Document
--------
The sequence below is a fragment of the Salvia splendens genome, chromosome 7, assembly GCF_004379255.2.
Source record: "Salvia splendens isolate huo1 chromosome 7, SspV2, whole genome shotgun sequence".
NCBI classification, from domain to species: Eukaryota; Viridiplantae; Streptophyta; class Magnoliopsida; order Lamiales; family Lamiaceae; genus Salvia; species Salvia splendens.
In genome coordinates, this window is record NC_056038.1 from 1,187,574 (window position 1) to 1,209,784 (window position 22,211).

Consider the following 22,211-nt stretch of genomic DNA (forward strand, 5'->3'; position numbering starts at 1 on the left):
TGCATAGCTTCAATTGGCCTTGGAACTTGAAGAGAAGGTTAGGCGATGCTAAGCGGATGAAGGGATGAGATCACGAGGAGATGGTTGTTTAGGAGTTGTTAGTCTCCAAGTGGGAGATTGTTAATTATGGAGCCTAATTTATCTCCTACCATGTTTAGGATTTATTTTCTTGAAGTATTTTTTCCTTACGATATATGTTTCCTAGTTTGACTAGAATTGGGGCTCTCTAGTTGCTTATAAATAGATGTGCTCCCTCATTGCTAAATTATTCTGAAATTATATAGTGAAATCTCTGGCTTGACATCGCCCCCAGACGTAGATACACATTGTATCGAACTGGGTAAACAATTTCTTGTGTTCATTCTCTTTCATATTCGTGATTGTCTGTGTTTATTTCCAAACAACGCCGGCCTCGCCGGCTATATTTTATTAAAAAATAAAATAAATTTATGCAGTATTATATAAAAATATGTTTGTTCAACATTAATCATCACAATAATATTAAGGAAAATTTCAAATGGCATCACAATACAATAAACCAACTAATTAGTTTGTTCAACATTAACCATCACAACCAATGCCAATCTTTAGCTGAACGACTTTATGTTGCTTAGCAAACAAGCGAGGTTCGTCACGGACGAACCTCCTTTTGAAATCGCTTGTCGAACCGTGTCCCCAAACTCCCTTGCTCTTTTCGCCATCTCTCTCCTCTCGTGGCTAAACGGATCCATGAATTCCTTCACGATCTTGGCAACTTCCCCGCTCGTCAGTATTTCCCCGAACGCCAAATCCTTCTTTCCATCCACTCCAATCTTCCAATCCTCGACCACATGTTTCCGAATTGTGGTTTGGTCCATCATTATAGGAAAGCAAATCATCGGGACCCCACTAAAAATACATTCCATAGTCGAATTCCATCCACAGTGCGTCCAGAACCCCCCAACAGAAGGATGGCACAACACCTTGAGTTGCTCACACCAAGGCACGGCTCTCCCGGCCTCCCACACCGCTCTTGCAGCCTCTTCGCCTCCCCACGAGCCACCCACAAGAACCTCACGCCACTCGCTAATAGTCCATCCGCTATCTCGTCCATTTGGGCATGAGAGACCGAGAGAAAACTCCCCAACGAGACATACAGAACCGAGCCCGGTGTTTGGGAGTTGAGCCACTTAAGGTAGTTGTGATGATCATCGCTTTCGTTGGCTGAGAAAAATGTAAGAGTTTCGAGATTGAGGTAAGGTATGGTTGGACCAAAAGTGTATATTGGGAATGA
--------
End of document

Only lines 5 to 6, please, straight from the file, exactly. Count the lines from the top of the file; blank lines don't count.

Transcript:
Consider the following 22,211-nt stretch of genomic DNA (forward strand, 5'->3'; position numbering starts at 1 on the left):
TGCATAGCTTCAATTGGCCTTGGAACTTGAAGAGAAGGTTAGGCGATGCTAAGCGGATGAAGGGATGAGATCACGAGGAGATGGTTGTTTAGGAGTTGTTAGTCTCCAAGTGGGAGATTGTTAATTATGGAGCCTAATTTATCTCCTACCATGTTTAGGATTTATTTTCTTGAAGTATTTTTTCCTTACGATATATGTTTCCTAGTTTGACTAGAATTGGGGCTCTCTAGTTGCTTATAAATAGATGTGCTCCCTCATTGCTAAATTATTCTGAAATTATATAGTGAAATCTCTGGCTTGACATCGCCCCCAGACGTAGATACACATTGTATCGAACTGGGTAAACAATTTCTTGTGTTCATTCTCTTTCATATTCGTGATTGTCTGTGTTTATTTCCAAACAACGCCGGCCTCGCCGGCTATATTTTATTAAAAAATAAAATAAATTTATGCAGTATTATATAAAAATATGTTTGTTCAACATTAATCATCACAATAATATTAAGGAAAATTTCAAATGGCATCACAATACAATAAACCAACTAATTAGTTTGTTCAACATTAACCATCACAACCAATGCCAATCTTTAGCTGAACGACTTTATGTTGCTTAGCAAACAAGCGAGGTTCGTCACGGACGAACCTCCTTTTGAAATCGCTTGTCGAACCGTGTCCCCAAACTCCCTTGCTCTTTTCGCCATCTCTCTCCTCTCGTGGCTAAACGGATCCATGAATTCCTTCACGATCTTGGCAACTTCCCCGCTCGTCAGTATTTCCCCGAACGCCAAATCCTTCTTTCCATCCACTCCAATCTTCCAATCCTCGACCACATGTTTCCGAATTGTGGTTTGGTCCATCATTATAGGAAAGCAAATCATCGGGACCCCACTAAAAATACATTCCATAGTCGAATTCCATCCACAGTGCGTCCAGAACCCCCCAACAGAAGGATGGCACAACACCTTGAGTTGCTCACACCAAGGCACGGCTCTCCCGGCCTCCCACACCGCTCTTGCAGCCTCTTCGCCTCCCCACGAGCCACCCACAAGAACCTCACGCCACTCGCTAATAGTCCATCCGCTATCTCGTCCATTTGGGCATGAGAGACCGAGAGAAAACTCCCCAACGAGACATACAGAACCGAGCCCGGTGTTTGGGAGTTGAGCCACTTAAGGTAGTTGTGATGATCATCGCTTTCGTTGGCTGAGAAAAATGTAAGAGTTTCGAGATTGAGGTAAGGTATGGTTGGACCAAAAGTGTATATTGGGAATGA